We chose our simulation scenarios to be challenging for the conventional SMR model with no telemetry data and no explicit marking process. We are unaware how representative these scenarios are for typical data sets for which SMR is currently being applied. For studies using natural marks, the percentage of marked individuals can be small Jiménez *et al.* (e.g., 2017, individually identified about 10% of the population, but had 2.8 captures/estimated N). Further, for low-density populations with low detectability, recording 0.8 – 1.6 captures per individual as we assumed in the simulations, with this average including those individuals not captured, may be challenging. While we are unaware of any published SMR papers with density estimates that may be biased due to data sparsity and/or a low percentage of marked individuals, our results may explain imprecise and biased density estimates for studies that were not published because they produced implausible or uselessly imprecise density estimates. Further, our simulation trapping array with 81 traps is larger than many remote camera studies, and the effect of trap number, spacing, and extent on unmarked SCR and SMR estimates should be investigated. Preliminary analysis suggested that bias and imprecision are more extreme on trapping arrays with fewer traps and a smaller spatial extent. Given all the factors that may determine the reliability and precision of SMR density estimates, we recommend simulation studies be done before implementing a regular or categorical SMR survey to ensure that the study design is sufficient to produce data that allows for reliable inference.

A second challenge for latent identity SCR models is the presence of individual heterogeneity in detection function parameters, especially *σ*. In both the application of the categorical SPIM (Augustine *et al.*, 2018) and the application of the categorical (conventional) SMR model in this paper, one male individual had an especially large distribution of spatial recaptures, and in both analyses, this one individual’s captures were erroneously split across two individuals when few categorical covariates were used, causing the *σ* estimate to be substantially too low and the density estimate too large. However, our fisher application deviated from typical SMR studies due to the fact that we could not deterministically link marked individual samples during the sighting process (due to the shadow effect; Mills *et al.*, 2000), treating all latent identity samples as unknown marked status samples. If marked individuals could have been identified during sighting, this individual’s samples would have been deterministically linked. In general, as the proportion of marked and identifiable individuals increases, the positive bias due to individual heterogeneity in latent identity SCR models will likely shift to negative bias as is seen in typical SCR models with perfect individual identification.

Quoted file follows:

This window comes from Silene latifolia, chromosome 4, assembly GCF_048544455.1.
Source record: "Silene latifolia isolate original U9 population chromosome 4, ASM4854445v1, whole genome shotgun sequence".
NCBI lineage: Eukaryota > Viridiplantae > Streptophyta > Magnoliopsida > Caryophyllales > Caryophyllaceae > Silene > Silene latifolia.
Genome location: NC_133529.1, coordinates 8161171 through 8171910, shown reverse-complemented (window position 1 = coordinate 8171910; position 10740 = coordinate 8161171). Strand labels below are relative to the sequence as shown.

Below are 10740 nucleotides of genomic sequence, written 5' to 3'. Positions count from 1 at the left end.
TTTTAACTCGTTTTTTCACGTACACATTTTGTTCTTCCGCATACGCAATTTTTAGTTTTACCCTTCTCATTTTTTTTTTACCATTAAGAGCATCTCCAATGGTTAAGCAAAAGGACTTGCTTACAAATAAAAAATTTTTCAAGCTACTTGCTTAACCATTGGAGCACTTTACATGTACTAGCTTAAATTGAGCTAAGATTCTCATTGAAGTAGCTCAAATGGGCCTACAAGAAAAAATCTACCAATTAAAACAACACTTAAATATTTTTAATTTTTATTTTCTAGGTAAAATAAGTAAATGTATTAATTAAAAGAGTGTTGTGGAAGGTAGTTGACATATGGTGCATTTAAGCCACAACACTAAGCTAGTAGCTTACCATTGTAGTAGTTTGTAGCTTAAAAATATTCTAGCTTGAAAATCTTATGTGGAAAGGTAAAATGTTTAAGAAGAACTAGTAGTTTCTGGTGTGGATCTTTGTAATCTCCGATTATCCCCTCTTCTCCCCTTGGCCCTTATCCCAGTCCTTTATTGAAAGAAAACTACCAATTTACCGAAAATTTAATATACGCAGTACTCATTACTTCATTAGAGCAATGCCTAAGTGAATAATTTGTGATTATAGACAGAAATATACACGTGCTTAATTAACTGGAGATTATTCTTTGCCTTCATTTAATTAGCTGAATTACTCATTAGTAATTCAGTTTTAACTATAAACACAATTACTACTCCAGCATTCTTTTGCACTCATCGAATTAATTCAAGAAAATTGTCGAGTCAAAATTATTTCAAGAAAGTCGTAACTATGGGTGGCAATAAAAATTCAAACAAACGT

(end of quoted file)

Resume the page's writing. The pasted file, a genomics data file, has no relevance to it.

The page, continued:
Given that the typical SCR estimates with perfect individual identification will be conservative (biased low) in the presence of individual heterogeneity in detection function parameters, it is desirable to be able to reproduce these estimates in latent identity models. The categorical SMR model offers more tools over the categorical SPIM to reproduce the null SCR density estimates in the presence of individual heterogeneity in *σ*. When telemetry data or an explicit model for the marking process were included in the fisher analysis, the samples for the individual with a large *σ* were less likely to be split apart, and when they were, the *σ* estimate and density estimates were less affected due to the information coming from these other data sources. Individual heterogeneity could be modeled in latent identity SCR models; however, there is no current consensus about how to do so when it is unknown to what degree compensation between parameters exists (Efford & Mowat, 2014) for any given species and study design. The identity covariate-specific detection functions introduced in this paper offer a solution for the subset of individual heterogeneity in detection function parameters that can be explained by categorical covariates. Finally, when planning latent identity SCR studies, testing the robustness of density estimates to some unmodeled deviations from homogeneity in detection function parameters will help determine the reliability of the density estimates the survey will produce.